Copley notes that what really drove the former pacifist Kaczynski into a rage against deforestation and killing of its practitioners was that “he was always hiking. There was a very sacred piece of land, and one day he came and they were building a road through it. On that day he said, ‘I said a prayer to the spirit of spring that I would avenge what was done to the forest.’

Copley added, “You’ve really gone into this dimension of, ‘You’re attacking this whole system, this whole community of living things, and I’m going to strike back.” He started with just vandalizing logging equipment. He didn’t start with a big mission to kill people.”

Since “Ted K” is essentially a one-man show, Copley has to spend a lot of time getting mad at the world and being skeptical of those around him, as his hygiene and mental state deteriorate. the worse. But for Copley, it was easy to “flip the switch” when the camera stopped spinning. But while he doesn’t follow the exact method, Copley tries to keep Kaczynski’s state of mind as reverent as possible.

Ted KY

“Ted K”


“I wanted to live in the cabin, and then I realized that I really needed the resources. I’m training dialects. I have read and researched. I live in the voice, and Tony told me [that] he didn’t want me to do the laundry because Ted hadn’t done it in months. The smell is very special. I had about four days left and I was like, ‘Eh, I need to take a shower,’ Copley said. “I can’t really do that with the people working around me. He was like, ‘It will make them feel uncomfortable!’ I do not want that. I do not need it “.

Working from 10,000 pages of diary entries, three autobiographies and Kaczynski’s manifesto, Copley says it’s not enough to work with an imitation. “You don’t know what his manners are. I just felt his energy for what he said. He has been deeply misunderstood because of the way he is portrayed in the media, which is very one-sided,” said Copley, who added that he would “would love” to meet the man.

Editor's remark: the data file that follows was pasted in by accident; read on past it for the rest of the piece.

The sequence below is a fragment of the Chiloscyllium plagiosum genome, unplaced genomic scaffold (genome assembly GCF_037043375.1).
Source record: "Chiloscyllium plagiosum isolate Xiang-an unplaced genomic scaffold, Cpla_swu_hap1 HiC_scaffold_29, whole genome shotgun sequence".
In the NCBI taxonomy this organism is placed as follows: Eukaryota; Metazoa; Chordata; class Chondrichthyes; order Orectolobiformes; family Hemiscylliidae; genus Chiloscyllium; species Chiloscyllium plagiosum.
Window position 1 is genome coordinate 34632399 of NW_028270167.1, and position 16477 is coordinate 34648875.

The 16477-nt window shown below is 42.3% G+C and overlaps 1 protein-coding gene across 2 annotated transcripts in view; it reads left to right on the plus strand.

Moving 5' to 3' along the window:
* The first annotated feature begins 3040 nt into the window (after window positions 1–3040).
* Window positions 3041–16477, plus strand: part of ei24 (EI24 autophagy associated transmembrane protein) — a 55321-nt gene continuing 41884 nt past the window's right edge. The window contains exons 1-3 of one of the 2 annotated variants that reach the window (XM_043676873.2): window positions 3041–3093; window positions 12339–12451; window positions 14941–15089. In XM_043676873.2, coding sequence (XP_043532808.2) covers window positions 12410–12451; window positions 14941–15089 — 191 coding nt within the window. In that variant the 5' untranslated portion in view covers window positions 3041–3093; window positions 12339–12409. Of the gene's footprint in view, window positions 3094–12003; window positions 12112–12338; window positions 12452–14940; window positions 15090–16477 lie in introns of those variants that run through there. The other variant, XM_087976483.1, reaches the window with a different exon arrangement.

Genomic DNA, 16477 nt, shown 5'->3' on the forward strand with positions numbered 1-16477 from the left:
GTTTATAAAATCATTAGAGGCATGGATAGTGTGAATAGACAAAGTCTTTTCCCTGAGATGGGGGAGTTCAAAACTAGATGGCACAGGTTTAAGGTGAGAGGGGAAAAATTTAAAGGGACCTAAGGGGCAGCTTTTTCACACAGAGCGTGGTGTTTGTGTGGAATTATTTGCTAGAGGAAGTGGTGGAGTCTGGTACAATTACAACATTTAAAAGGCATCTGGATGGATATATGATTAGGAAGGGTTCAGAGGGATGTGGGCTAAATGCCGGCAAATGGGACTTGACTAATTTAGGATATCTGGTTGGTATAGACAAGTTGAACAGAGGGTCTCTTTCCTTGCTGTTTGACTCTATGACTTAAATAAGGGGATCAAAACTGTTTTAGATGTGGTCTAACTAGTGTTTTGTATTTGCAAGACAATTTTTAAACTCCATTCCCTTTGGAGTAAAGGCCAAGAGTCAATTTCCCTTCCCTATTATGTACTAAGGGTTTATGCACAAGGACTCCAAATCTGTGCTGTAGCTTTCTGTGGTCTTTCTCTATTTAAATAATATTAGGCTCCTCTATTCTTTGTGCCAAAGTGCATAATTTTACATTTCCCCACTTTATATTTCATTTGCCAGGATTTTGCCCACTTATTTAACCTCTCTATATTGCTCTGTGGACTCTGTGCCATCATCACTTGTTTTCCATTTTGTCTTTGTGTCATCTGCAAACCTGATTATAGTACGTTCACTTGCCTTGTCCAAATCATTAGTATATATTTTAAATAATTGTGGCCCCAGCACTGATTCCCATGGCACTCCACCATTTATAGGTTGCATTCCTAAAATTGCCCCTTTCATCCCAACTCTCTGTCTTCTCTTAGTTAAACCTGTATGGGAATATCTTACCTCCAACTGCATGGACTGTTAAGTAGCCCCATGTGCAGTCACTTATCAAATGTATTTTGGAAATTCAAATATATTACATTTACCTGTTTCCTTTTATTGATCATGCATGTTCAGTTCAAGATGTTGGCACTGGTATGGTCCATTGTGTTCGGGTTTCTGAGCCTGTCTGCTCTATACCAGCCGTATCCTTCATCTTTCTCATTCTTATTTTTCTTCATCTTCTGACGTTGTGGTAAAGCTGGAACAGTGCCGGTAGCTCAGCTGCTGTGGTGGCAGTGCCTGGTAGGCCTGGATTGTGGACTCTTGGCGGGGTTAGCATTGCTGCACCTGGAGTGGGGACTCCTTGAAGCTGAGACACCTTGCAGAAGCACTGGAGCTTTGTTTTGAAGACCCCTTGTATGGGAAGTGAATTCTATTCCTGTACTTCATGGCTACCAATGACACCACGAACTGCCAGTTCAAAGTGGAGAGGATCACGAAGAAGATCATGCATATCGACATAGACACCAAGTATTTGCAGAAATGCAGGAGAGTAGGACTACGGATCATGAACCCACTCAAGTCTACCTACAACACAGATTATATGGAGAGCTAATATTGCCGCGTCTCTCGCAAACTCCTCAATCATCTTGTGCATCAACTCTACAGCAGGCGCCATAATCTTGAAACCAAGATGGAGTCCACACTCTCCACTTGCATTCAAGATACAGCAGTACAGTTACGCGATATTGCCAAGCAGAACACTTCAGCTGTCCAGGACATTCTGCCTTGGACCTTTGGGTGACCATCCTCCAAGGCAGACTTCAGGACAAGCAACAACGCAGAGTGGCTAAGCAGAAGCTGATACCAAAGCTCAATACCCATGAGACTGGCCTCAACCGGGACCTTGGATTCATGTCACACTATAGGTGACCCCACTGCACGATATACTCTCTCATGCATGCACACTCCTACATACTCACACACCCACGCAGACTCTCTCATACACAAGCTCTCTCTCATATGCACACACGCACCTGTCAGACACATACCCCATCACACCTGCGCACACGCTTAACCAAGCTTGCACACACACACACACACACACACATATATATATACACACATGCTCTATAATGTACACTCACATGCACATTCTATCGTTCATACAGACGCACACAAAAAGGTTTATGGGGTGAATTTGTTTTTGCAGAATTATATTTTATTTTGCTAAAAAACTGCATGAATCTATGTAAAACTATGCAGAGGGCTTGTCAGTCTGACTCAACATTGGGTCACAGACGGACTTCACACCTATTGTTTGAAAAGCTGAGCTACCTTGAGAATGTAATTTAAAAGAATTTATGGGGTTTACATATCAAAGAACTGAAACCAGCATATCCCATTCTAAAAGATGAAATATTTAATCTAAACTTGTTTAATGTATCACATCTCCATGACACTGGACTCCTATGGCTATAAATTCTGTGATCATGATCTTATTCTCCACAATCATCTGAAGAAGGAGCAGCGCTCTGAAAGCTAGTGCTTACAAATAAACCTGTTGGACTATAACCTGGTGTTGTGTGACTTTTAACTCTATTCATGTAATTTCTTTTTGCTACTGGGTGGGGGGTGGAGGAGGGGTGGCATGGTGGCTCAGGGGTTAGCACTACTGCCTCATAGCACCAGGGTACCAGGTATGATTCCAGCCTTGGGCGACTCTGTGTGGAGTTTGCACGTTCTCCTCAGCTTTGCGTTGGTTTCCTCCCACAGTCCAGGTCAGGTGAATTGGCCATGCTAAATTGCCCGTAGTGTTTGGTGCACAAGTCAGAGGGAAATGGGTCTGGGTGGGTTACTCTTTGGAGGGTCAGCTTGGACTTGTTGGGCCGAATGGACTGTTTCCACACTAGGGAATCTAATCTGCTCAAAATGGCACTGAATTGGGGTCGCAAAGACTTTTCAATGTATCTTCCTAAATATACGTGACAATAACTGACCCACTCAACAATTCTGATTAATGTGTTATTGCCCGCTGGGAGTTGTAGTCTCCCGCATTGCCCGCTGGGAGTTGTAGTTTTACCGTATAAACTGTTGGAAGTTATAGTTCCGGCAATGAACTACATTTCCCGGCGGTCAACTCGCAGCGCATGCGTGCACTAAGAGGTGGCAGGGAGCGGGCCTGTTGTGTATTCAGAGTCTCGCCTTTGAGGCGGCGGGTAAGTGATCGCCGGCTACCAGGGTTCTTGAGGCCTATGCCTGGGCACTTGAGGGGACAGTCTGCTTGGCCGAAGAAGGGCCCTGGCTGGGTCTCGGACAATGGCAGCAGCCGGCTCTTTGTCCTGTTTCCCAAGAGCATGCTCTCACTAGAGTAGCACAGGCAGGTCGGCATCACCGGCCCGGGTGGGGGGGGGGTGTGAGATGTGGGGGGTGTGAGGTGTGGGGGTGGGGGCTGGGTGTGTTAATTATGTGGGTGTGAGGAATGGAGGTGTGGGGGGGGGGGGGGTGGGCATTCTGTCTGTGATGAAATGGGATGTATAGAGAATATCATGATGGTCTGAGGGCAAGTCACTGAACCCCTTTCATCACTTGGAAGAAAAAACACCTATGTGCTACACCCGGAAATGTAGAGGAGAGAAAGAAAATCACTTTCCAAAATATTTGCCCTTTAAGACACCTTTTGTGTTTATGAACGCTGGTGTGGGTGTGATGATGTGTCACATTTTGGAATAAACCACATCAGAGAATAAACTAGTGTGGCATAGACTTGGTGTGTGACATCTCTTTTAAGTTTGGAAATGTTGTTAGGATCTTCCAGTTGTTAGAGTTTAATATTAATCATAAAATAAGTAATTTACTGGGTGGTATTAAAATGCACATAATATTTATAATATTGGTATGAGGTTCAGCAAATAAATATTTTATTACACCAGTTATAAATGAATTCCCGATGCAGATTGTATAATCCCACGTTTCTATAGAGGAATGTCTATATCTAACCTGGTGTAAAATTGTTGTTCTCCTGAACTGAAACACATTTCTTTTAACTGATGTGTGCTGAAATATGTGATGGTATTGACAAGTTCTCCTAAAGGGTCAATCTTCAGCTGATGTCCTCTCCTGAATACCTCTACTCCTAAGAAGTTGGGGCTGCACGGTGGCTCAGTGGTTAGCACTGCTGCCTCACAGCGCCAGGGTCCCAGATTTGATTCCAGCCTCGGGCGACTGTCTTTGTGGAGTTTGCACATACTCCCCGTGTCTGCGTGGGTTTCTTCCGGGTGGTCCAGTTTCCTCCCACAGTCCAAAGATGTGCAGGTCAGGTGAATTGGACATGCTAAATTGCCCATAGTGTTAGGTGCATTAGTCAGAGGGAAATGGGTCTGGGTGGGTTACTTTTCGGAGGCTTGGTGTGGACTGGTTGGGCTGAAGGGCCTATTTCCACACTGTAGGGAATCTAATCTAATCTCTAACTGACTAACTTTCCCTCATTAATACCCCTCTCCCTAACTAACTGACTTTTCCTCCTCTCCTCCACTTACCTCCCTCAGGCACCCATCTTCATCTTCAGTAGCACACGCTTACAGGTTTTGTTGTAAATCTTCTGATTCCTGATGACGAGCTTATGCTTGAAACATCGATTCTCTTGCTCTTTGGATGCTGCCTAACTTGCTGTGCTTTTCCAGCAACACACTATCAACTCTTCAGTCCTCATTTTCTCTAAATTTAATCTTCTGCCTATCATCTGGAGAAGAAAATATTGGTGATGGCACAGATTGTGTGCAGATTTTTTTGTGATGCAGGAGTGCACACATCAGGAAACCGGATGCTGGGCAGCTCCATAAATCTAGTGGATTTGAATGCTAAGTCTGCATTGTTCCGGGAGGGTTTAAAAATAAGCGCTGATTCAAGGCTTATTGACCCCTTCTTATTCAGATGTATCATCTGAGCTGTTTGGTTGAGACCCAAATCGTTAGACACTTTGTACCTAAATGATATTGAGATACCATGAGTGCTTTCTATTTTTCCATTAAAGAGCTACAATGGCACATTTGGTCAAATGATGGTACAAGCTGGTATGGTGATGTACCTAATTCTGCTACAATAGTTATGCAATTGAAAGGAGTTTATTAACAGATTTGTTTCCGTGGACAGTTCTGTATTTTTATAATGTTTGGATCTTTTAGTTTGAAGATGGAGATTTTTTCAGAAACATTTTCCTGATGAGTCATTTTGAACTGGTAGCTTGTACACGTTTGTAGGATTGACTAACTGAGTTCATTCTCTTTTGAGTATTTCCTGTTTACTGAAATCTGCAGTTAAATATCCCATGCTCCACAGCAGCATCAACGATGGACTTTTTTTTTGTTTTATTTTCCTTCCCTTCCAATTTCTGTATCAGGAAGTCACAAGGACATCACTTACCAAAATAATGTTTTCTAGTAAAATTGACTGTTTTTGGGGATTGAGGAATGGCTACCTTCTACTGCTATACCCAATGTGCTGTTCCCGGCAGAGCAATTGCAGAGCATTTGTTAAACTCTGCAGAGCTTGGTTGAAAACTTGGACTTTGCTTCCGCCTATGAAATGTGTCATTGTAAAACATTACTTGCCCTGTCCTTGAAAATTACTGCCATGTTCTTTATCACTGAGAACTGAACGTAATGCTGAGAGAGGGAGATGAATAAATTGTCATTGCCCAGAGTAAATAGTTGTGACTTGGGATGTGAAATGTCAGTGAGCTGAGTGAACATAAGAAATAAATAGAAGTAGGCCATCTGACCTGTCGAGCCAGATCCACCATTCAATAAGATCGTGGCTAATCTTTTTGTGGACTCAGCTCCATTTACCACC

One of the people Copley spoke to in preparation for the role was the librarian, Kaczynski’s “main friend” of Lincoln, Montana. “When I asked her, ‘What do you remember most about him?’ She spent a lot of time with him. And she was like, ‘His sense of humour.’ I said, OK, wow, that’s not what I expected from the Unabomber. “

Copley said “his mind is still reeling to this day” about how Kaczynski allowed himself to be arrested by the FBI. “He had another cabin a few miles away in a thicket that was hard to get to, and that was where he did most of his bomb-making. So when they actually caught him… It was only because they had all the evidence in his cabin. He was fried for that. It’s really like you pulled one last bank heist, people were looking for you for 19 years and spent $50 million, and when they found you, you had $8 million under your bed. “.

DISTRICT 9, Sharlto Copley (left), 2009. © Sony Pictures Entertainment / Courtesy Everett Collection

“District 9”

Sony Pictures / Courtesy Everett Collection

As for what’s next for Copley, he’ll be starring in the mysterious next season of Netflix’s dark time travel comedy “Russian Doll” (he might say “absolutely nothing”) . He’s also deeply involved in the scripting phase with Blomkamp in the long-awaited sequel to “District 9,” the popular 2009 alien sci-fi fable that won the nominations. Nominated for Best Picture in 2010 and grossed over $210 million after $30 – million budget. Why wait so long?

“I’ve wanted to do it ever since we did it for the first time. Neill is really getting close to what kind of world the world is going on. And it feels like he has something to say again. We threw back and forth the drafts and hoped to get close to something we could do that would have some relevance,” he said.

Copley said that not immediately launching a “District 9” sequel after the first, was a sort of Blomkamp rebellion. “There is definitely a version of Neill who could have left it there. He won’t want to make money just for the money. There was a lot we could have explored in that world right after, but it was his project, and his baby, and he really wasn’t a typical Hollywood guy.” .

“Ted K” opens in theaters and digital on February 18.